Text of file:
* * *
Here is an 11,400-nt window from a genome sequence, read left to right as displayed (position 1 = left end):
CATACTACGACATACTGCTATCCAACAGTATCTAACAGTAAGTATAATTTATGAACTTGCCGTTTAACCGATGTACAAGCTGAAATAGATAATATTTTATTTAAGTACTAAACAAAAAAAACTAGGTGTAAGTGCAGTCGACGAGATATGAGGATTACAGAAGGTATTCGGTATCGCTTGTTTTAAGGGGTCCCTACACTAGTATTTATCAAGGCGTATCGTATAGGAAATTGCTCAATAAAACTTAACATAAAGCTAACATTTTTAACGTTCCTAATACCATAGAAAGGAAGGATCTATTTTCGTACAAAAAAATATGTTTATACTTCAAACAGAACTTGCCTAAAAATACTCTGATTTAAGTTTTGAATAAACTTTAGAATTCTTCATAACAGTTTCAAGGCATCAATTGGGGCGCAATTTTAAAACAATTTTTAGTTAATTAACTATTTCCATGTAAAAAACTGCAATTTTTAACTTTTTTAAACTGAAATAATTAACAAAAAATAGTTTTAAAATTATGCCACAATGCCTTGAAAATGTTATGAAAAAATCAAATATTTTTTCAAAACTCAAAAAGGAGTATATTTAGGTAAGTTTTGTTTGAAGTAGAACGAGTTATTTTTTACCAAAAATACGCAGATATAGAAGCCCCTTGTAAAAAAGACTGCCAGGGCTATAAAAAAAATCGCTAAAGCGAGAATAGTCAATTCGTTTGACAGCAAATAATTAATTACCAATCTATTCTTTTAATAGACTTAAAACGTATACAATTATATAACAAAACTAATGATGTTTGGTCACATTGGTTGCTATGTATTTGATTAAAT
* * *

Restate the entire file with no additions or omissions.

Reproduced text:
Here is an 11,400-nt window from a genome sequence, read left to right as displayed (position 1 = left end):
CATACTACGACATACTGCTATCCAACAGTATCTAACAGTAAGTATAATTTATGAACTTGCCGTTTAACCGATGTACAAGCTGAAATAGATAATATTTTATTTAAGTACTAAACAAAAAAAACTAGGTGTAAGTGCAGTCGACGAGATATGAGGATTACAGAAGGTATTCGGTATCGCTTGTTTTAAGGGGTCCCTACACTAGTATTTATCAAGGCGTATCGTATAGGAAATTGCTCAATAAAACTTAACATAAAGCTAACATTTTTAACGTTCCTAATACCATAGAAAGGAAGGATCTATTTTCGTACAAAAAAATATGTTTATACTTCAAACAGAACTTGCCTAAAAATACTCTGATTTAAGTTTTGAATAAACTTTAGAATTCTTCATAACAGTTTCAAGGCATCAATTGGGGCGCAATTTTAAAACAATTTTTAGTTAATTAACTATTTCCATGTAAAAAACTGCAATTTTTAACTTTTTTAAACTGAAATAATTAACAAAAAATAGTTTTAAAATTATGCCACAATGCCTTGAAAATGTTATGAAAAAATCAAATATTTTTTCAAAACTCAAAAAGGAGTATATTTAGGTAAGTTTTGTTTGAAGTAGAACGAGTTATTTTTTACCAAAAATACGCAGATATAGAAGCCCCTTGTAAAAAAGACTGCCAGGGCTATAAAAAAAATCGCTAAAGCGAGAATAGTCAATTCGTTTGACAGCAAATAATTAATTACCAATCTATTCTTTTAATAGACTTAAAACGTATACAATTATATAACAAAACTAATGATGTTTGGTCACATTGGTTGCTATGTATTTGATTAAAT